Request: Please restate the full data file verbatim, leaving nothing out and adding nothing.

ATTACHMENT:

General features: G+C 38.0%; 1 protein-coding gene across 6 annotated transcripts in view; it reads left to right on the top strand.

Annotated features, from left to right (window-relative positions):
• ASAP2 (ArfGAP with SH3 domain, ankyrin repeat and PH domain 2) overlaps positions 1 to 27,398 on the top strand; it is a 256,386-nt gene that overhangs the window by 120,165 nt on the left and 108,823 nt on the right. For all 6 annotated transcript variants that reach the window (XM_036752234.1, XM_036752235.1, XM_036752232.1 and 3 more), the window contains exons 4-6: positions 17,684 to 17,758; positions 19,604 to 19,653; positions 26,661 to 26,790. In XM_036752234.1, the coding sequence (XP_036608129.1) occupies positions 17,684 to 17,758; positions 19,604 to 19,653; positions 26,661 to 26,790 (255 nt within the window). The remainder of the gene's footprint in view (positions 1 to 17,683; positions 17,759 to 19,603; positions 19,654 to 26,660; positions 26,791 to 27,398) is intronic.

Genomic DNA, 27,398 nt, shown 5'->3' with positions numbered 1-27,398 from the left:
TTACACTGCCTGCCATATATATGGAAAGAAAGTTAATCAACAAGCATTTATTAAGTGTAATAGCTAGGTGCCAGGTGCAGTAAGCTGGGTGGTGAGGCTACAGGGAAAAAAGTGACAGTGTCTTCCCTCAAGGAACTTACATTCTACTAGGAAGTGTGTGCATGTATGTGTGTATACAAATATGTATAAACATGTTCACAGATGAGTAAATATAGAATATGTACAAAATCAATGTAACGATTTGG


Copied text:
General features: G+C 38.0%; 1 protein-coding gene across 6 annotated transcripts in view; it reads left to right on the top strand.

Annotated features, from left to right (window-relative positions):
• ASAP2 (ArfGAP with SH3 domain, ankyrin repeat and PH domain 2) overlaps positions 1 to 27,398 on the top strand; it is a 256,386-nt gene that overhangs the window by 120,165 nt on the left and 108,823 nt on the right. For all 6 annotated transcript variants that reach the window (XM_036752234.1, XM_036752235.1, XM_036752232.1 and 3 more), the window contains exons 4-6: positions 17,684 to 17,758; positions 19,604 to 19,653; positions 26,661 to 26,790. In XM_036752234.1, the coding sequence (XP_036608129.1) occupies positions 17,684 to 17,758; positions 19,604 to 19,653; positions 26,661 to 26,790 (255 nt within the window). The remainder of the gene's footprint in view (positions 1 to 17,683; positions 17,759 to 19,603; positions 19,654 to 26,660; positions 26,791 to 27,398) is intronic.

Genomic DNA, 27,398 nt, shown 5'->3' with positions numbered 1-27,398 from the left:
TTACACTGCCTGCCATATATATGGAAAGAAAGTTAATCAACAAGCATTTATTAAGTGTAATAGCTAGGTGCCAGGTGCAGTAAGCTGGGTGGTGAGGCTACAGGGAAAAAAGTGACAGTGTCTTCCCTCAAGGAACTTACATTCTACTAGGAAGTGTGTGCATGTATGTGTGTATACAAATATGTATAAACATGTTCACAGATGAGTAAATATAGAATATGTACAAAATCAATGTAACGATTTGG